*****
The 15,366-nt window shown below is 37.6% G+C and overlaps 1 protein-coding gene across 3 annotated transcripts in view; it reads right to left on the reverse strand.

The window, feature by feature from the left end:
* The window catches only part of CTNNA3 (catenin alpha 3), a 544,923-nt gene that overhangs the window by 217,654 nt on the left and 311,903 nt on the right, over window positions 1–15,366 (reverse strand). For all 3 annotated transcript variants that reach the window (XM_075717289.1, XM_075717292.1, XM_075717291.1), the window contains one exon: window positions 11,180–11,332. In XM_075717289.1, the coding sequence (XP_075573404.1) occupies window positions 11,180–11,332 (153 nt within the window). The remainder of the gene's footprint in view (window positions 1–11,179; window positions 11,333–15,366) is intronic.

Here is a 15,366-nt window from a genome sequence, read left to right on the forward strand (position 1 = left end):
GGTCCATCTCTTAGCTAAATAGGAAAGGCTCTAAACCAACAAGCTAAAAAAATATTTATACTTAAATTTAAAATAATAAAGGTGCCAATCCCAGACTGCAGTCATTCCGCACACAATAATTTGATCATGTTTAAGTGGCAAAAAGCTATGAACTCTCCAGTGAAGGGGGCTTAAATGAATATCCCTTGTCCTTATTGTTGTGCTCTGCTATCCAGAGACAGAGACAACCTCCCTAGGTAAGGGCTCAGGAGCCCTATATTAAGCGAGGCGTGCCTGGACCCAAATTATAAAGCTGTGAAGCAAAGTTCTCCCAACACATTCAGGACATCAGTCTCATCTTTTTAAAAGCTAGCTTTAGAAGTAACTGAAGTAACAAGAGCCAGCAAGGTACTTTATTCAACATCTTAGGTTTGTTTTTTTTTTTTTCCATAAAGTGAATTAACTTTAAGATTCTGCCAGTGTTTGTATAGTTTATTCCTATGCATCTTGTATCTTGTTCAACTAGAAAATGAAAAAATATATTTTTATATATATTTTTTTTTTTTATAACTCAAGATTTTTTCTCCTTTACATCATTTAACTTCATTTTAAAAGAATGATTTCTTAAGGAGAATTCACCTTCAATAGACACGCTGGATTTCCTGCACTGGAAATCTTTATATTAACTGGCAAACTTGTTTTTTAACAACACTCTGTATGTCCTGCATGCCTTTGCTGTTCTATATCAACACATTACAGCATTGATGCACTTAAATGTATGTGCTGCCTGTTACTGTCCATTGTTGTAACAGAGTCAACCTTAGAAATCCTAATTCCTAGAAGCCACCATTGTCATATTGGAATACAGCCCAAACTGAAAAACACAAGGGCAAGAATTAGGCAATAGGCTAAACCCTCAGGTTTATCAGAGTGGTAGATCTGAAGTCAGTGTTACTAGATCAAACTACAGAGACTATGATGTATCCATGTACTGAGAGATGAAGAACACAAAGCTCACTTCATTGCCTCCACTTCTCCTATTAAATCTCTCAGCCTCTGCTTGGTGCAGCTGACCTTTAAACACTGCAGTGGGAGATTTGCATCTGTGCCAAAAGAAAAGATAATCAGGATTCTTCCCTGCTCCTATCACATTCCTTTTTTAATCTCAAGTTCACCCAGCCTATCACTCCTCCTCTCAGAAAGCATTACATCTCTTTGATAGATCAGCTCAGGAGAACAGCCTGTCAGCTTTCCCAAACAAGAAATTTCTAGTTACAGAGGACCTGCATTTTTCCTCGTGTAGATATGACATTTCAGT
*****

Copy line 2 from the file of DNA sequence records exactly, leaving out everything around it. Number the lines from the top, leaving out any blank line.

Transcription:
The window, feature by feature from the left end: